The Dow Jones Industrials ( ^DJI 0.10% ) adds to its losses from earlier in the week on Tuesday, falling 67 points despite having gained ground early in the morning hours of the trading day. Most investors pointed to continuing worries about Russia and China as well as domestic economic factors that could weigh on future growth and the sustainability of the five-year-old bull market. But when you look at some of the stocks in the market that took the biggest hits, you'll find that they had been generally riding waves of upward momentum in the recent past. Within the Dow, that spelled trouble for financials Goldman Sachs ( GS -0.70% ) and JPMorgan Chase ( JPM -1.14% ), given their ability to benefit when markets are frothy.
The biggest reversal in the market today came from the fuel-cell industry, where Plug Power dropped by more than 40% after negative comments from Citron Research asserted that the fair value for the company's shares was more than 90% below its current share price. Plug and its peers had soared over the past several days, as hopes that the alternative-energy industry would achieve a more mainstream presence on the heels of a deal with Dow component Wal-Mart to supply fuel-cell equipment for its distribution centers. Yet the violence of the drop showed that investors weren't willing to give Plug or its peers any benefit of the doubt, selling quickly in response to any threat to their profits.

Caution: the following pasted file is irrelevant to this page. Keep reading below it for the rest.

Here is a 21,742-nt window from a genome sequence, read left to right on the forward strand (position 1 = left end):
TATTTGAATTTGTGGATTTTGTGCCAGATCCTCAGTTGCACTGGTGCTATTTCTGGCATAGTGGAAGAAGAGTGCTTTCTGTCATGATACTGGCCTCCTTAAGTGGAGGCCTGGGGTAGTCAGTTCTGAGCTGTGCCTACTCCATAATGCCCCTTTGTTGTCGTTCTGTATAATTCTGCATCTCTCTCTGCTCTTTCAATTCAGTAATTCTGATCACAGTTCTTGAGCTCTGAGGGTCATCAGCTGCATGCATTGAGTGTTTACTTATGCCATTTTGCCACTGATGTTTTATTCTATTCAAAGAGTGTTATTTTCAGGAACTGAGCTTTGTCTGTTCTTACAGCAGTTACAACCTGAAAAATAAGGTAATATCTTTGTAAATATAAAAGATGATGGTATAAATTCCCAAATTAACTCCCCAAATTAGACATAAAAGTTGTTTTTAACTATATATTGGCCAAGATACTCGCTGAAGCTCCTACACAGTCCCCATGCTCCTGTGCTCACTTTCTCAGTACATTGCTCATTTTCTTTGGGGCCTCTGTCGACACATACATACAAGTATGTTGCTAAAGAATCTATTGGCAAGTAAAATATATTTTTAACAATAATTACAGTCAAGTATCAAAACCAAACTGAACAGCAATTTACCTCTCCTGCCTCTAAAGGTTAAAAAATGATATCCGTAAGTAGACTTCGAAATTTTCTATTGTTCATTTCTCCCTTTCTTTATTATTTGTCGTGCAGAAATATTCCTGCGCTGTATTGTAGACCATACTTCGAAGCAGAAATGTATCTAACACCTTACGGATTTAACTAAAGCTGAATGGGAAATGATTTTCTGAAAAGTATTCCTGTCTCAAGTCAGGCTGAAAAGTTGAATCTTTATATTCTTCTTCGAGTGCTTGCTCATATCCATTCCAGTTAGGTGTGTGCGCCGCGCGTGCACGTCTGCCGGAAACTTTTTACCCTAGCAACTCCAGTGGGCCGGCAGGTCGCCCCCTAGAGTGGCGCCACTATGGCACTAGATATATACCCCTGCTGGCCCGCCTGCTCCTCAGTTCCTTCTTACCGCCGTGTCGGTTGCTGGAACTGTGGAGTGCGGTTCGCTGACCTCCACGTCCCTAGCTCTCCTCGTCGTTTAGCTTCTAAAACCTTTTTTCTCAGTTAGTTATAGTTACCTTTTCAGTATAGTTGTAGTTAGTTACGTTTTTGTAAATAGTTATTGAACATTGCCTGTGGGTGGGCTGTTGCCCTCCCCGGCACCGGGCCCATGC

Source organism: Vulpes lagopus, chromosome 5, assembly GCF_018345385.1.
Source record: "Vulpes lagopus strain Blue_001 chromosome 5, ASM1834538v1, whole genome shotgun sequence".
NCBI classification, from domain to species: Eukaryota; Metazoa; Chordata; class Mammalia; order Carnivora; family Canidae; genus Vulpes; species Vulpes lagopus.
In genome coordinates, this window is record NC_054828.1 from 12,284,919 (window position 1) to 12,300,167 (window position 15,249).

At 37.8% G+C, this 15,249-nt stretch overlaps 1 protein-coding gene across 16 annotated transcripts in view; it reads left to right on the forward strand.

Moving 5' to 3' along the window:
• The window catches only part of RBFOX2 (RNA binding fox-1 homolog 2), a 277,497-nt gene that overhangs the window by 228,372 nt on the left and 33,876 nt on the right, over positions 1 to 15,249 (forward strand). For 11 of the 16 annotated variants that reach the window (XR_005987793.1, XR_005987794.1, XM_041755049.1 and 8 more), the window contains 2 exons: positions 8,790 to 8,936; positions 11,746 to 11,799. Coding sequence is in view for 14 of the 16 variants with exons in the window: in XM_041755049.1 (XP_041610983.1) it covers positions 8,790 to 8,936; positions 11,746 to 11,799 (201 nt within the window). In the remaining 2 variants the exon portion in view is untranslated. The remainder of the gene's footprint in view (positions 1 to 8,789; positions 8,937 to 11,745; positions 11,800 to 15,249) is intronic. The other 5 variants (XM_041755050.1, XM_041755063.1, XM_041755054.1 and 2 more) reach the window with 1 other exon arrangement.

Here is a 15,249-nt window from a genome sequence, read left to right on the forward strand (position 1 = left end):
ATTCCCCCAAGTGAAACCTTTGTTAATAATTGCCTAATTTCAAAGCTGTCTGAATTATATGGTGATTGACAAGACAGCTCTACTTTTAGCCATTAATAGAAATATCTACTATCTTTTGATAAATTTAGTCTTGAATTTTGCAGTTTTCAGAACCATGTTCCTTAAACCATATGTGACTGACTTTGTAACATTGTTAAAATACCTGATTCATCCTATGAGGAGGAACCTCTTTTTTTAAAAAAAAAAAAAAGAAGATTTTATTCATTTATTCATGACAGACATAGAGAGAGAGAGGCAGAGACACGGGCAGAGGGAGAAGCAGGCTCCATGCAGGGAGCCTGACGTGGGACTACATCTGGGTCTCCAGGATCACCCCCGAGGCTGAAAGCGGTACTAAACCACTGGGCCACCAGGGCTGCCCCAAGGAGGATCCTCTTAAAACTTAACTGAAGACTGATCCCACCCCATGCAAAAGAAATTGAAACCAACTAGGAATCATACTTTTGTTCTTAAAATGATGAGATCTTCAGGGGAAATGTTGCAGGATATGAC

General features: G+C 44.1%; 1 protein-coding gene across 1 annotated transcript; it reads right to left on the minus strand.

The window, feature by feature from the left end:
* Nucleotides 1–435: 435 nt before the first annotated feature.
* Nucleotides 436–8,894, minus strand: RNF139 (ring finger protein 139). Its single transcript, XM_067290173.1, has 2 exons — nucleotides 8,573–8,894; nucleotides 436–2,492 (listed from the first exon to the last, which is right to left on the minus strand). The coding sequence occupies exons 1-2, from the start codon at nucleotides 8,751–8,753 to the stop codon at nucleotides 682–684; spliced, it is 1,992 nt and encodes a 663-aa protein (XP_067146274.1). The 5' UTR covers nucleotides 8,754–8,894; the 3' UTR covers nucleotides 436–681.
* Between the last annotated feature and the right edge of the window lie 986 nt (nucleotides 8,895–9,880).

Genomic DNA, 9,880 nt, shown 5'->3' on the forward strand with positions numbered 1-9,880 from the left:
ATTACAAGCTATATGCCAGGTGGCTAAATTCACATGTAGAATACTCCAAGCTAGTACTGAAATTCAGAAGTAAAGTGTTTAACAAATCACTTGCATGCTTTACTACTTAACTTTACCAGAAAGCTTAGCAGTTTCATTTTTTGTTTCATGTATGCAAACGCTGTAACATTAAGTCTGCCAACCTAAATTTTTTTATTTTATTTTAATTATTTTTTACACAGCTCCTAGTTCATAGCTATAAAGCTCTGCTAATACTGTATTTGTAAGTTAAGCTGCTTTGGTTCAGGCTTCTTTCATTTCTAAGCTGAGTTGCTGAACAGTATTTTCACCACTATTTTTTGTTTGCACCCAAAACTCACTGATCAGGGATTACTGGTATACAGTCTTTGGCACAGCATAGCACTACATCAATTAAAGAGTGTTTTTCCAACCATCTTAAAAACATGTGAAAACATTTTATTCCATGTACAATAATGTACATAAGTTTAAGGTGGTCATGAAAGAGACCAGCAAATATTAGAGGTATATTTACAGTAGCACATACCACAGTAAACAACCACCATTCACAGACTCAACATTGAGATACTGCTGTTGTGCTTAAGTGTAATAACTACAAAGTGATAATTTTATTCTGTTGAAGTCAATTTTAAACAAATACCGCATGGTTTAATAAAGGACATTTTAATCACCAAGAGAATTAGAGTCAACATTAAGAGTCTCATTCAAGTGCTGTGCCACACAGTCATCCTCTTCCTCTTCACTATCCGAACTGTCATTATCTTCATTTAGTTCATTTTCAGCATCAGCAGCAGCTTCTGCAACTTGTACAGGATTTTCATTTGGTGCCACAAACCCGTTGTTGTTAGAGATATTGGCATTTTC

Closer to the financial industry, similar speculative fervor played out in shares of Fannie Mae ( FNMA 1.27% ) and Freddie Mac ( FMCC 2.56% ). The two government-sponsored mortgage enterprises had seen their shares climb sharply over the past few months, as large institutional investors made bets that the federal government would be willing to make some concessions to existing shareholders in assessing the next step following its current conservatorship status. Yet lawmakers today didn't seem to make any such concessions, and that sent Fannie and Freddie shares plunging 25% to 30%.
For Goldman and JPMorgan, today's losses of 2.1% and 1.7% weren't nearly as problematic as those for fuel-cell companies and the mortgage giants. But the troubles in those sectors do pose a big threat to one of their biggest potential growth opportunities, because they throw cold water in the face of investors who had previously been willing to take greater risk in order to reap the huge rewards that stocks have provided over the past five years. Any reminder that risk can actually result in big losses could make investors pull back from the market, and that in turn would bode ill for the business that Wall Street firms do in helping companies go public and raise capital from investors. With other potential headwinds, including the possibility of rising interest rates, bad news from the most aggressive end of the stock market is the last thing JPMorgan or Goldman need right now.